“When the light shines through these panels, it feels like [the butterflies] are brought back to life in some way.”
Lalique is entering a new phase of development and modernization within this process the brand decided to open up the crystal works to new artists, to offer a new perspective, new formal possibilities and renewed creative inspiration to some exceptional talents. The first artist to lay his hands on Lalique crystal is Damien Hirst. Perfect choice, since he embodies his generation of artists, unafraid to embark on experiments, calling into question the strict definitions of art and what constitutes a work of art. Hope, Love and Beauty, preserving their image in crystal for all eternity, symbolised by the butterfly and presented in three forms:
In Damien Hirst’s work, the insect also serves as a reminder of the fragility of life. The panels filter the light, which is in turn rendered blue, pink, amber, green, violet, black or clear.
The diversity of colours combined with the three varieties of butterfly allows for a multiplicity of choices. So, if “it is the beholder who makes the picture”, the choice of panel will inevitably reveal something of the viewer themselves.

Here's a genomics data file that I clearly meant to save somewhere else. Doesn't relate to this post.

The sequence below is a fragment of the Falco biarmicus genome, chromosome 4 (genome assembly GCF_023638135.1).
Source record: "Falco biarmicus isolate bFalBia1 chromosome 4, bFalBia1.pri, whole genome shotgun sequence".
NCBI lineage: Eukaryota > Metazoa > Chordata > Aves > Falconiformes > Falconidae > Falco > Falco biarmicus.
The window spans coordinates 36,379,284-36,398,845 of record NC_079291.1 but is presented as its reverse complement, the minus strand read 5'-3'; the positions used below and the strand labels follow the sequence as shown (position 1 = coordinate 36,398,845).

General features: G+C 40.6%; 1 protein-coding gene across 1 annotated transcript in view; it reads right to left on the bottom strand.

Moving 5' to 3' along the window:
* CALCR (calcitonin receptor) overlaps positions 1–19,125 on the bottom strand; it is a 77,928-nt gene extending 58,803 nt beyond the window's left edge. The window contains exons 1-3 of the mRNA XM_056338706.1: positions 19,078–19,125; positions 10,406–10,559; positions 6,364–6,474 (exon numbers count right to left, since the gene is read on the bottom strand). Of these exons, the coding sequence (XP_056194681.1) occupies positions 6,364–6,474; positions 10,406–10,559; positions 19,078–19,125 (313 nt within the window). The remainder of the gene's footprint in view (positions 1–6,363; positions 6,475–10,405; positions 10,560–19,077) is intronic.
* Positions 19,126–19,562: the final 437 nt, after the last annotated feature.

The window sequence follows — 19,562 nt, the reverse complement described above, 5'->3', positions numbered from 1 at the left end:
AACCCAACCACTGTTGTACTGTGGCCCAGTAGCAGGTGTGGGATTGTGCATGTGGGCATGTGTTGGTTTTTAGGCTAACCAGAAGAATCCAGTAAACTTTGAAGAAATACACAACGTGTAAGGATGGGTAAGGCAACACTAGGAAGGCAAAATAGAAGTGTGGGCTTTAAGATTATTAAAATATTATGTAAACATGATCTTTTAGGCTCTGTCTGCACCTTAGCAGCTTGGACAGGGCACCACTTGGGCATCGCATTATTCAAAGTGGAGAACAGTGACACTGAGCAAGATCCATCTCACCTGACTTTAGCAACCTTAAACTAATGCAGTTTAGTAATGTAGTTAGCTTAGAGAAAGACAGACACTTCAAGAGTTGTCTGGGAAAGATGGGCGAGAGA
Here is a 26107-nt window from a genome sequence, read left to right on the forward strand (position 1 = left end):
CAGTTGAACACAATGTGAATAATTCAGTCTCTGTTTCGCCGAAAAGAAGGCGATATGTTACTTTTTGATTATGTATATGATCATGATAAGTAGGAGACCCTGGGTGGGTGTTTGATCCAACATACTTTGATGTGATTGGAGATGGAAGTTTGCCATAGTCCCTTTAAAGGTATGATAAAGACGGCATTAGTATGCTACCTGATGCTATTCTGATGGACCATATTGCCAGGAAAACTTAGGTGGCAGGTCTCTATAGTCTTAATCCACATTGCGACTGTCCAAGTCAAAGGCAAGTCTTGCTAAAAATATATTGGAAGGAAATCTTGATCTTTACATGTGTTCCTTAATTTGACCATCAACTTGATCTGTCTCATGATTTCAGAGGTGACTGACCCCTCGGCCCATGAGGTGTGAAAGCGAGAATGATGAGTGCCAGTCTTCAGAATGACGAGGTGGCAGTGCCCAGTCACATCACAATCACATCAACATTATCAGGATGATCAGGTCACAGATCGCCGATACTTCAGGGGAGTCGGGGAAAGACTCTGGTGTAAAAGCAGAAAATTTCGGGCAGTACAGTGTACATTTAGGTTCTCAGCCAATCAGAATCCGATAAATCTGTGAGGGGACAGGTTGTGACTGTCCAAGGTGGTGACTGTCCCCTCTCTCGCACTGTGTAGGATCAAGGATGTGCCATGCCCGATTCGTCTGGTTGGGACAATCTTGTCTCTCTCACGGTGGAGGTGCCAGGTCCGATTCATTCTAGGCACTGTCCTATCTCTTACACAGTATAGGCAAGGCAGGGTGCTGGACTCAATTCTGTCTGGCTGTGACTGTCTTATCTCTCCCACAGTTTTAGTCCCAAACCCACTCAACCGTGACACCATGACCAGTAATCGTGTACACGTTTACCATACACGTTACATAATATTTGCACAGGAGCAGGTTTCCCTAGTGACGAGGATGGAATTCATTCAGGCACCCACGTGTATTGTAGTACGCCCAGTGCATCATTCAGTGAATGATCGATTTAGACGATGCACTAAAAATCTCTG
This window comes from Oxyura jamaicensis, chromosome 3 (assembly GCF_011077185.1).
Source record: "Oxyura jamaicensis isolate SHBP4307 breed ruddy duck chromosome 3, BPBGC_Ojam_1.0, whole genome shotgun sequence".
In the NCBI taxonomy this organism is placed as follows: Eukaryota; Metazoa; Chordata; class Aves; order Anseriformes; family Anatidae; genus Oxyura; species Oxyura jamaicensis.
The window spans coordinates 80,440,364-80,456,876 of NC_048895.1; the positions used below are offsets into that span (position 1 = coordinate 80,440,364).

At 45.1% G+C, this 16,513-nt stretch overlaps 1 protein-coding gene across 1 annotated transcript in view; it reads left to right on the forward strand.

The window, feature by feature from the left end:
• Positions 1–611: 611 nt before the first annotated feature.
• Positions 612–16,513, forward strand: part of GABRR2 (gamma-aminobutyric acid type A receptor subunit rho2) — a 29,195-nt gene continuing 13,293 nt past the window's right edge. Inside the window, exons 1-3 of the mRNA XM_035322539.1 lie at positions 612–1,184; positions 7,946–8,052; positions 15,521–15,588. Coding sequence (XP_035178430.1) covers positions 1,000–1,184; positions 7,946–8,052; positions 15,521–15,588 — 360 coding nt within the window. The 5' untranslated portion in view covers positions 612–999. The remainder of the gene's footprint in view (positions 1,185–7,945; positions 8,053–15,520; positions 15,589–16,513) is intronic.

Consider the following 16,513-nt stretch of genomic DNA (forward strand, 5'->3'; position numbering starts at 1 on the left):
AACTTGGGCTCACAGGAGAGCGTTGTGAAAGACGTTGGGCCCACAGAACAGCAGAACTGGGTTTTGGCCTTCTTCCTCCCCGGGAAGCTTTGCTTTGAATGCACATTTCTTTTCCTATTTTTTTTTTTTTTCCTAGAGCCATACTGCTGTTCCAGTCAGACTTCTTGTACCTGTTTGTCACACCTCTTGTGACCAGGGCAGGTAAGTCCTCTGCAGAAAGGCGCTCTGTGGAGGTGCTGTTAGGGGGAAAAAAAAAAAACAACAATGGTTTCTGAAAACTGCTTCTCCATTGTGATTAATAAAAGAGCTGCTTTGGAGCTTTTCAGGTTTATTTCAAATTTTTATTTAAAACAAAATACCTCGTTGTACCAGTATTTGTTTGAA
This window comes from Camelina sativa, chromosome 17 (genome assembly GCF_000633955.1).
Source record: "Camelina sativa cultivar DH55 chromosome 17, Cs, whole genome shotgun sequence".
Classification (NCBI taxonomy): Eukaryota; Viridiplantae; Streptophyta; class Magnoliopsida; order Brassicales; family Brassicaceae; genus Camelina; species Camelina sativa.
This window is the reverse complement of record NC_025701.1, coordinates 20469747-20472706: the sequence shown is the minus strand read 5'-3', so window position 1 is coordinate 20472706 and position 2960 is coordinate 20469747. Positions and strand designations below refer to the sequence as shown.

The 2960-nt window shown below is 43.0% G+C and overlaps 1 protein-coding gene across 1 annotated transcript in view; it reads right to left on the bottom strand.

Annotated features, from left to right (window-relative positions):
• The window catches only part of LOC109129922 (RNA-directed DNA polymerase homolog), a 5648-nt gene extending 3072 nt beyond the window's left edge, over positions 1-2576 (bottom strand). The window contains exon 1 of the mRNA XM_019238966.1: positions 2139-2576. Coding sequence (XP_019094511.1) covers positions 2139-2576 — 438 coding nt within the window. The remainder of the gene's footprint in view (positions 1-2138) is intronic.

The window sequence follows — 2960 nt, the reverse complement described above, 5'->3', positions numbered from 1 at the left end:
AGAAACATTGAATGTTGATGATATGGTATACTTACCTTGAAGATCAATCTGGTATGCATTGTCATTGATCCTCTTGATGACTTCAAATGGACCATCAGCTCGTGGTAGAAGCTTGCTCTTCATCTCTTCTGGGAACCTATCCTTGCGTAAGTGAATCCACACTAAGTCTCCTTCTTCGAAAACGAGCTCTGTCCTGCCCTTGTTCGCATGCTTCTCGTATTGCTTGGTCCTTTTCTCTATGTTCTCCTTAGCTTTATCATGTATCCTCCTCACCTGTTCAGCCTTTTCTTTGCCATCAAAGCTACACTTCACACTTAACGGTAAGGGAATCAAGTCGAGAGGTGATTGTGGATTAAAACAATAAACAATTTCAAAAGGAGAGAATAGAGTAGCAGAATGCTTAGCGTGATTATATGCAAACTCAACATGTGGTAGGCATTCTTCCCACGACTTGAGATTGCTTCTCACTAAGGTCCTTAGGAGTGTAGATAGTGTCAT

“I see butterflies as souls and part of a wider visual language. I’ve always described them as universal triggers; everyone loves them because of their incredible abstract fragility and beauty. It’s an interesting example of how we use nature to try and express the inexpressible: love, desire, belief and the eternal. They’re really old ideas, butterflies are used in Christian iconography to symbolize the resurrection, and by the ancient Greeks, for the soul. I’ve always loved that they look identical in life and in death, but when the light shines through these panels, it feels like they’re brought back to life in some way.”
More about Damien Hirst: Since the late 1980s, Hirst has used a varied practice of installation, sculpture, painting and drawing to explore the complex relationships between art, life and death, explaining: “Art’s about life and it can’t really be about anything else … there isn’t anything else.” Through work that includes the iconic shark in formaldehyde, The Physical Impossibility of Death in the Mind of Someone Living (1991) and For the Love of God (2007), a platinum cast of a skull set with 8,601 flawless pavé-set diamonds, he investigates and challenges contemporary belief systems, and dissects the uncertainties at the heart of human experience. Hirst lives and works in Gloucester, Devon and London.